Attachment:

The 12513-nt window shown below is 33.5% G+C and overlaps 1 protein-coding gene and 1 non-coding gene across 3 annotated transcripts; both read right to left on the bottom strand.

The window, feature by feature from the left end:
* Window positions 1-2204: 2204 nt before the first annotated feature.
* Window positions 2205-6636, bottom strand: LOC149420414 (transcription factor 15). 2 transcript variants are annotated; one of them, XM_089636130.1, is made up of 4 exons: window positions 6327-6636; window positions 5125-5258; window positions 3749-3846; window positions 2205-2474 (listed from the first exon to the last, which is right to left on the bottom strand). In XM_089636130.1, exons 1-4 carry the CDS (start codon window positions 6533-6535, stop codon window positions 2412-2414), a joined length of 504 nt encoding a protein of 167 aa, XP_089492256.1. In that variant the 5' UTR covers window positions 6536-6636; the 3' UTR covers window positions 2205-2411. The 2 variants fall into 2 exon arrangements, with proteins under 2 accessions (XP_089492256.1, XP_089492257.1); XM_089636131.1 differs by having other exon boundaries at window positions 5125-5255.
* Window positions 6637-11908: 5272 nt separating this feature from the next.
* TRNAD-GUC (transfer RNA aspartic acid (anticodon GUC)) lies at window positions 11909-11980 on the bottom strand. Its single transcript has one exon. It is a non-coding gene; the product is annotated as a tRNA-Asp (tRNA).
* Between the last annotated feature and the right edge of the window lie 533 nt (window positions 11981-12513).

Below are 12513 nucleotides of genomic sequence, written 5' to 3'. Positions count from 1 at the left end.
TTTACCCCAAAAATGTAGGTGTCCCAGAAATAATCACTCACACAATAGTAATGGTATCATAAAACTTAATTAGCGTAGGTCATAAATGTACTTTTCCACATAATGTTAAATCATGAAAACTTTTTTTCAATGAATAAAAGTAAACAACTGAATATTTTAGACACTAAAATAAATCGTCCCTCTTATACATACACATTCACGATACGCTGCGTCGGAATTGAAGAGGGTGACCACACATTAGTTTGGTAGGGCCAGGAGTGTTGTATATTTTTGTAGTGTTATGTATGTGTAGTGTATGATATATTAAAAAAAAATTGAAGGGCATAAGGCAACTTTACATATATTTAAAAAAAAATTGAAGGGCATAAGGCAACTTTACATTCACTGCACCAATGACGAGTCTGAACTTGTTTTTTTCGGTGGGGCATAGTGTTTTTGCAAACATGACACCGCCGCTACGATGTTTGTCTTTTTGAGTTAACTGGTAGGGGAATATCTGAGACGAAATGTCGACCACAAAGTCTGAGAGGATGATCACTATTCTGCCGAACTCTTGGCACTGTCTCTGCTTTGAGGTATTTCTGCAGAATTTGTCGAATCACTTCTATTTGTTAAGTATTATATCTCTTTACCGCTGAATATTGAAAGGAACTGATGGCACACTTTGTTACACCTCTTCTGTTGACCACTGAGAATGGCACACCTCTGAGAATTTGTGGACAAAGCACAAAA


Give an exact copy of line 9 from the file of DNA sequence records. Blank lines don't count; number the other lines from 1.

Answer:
TTTACCCCAAAAATGTAGGTGTCCCAGAAATAATCACTCACACAATAGTAATGGTATCATAAAACTTAATTAGCGTAGGTCATAAATGTACTTTTCCACATAATGTTAAATCATGAAAACTTTTTTTCAATGAATAAAAGTAAACAACTGAATATTTTAGACACTAAAATAAATCGTCCCTCTTATACATACACATTCACGATACGCTGCGTCGGAATTGAAGAGGGTGACCACACATTAGTTTGGTAGGGCCAGGAGTGTTGTATATTTTTGTAGTGTTATGTATGTGTAGTGTATGATATATTAAAAAAAAATTGAAGGGCATAAGGCAACTTTACATATATTTAAAAAAAAATTGAAGGGCATAAGGCAACTTTACATTCACTGCACCAATGACGAGTCTGAACTTGTTTTTTTCGGTGGGGCATAGTGTTTTTGCAAACATGACACCGCCGCTACGATGTTTGTCTTTTTGAGTTAACTGGTAGGGGAATATCTGAGACGAAATGTCGACCACAAAGTCTGAGAGGATGATCACTATTCTGCCGAACTCTTGGCACTGTCTCTGCTTTGAGGTATTTCTGCAGAATTTGTCGAATCACTTCTATTTGTTAAGTATTATATCTCTTTACCGCTGAATATTGAAAGGAACTGATGGCACACTTTGTTACACCTCTTCTGTTGACCACTGAGAATGGCACACCTCTGAGAATTTGTGGACAAAGCACAAAA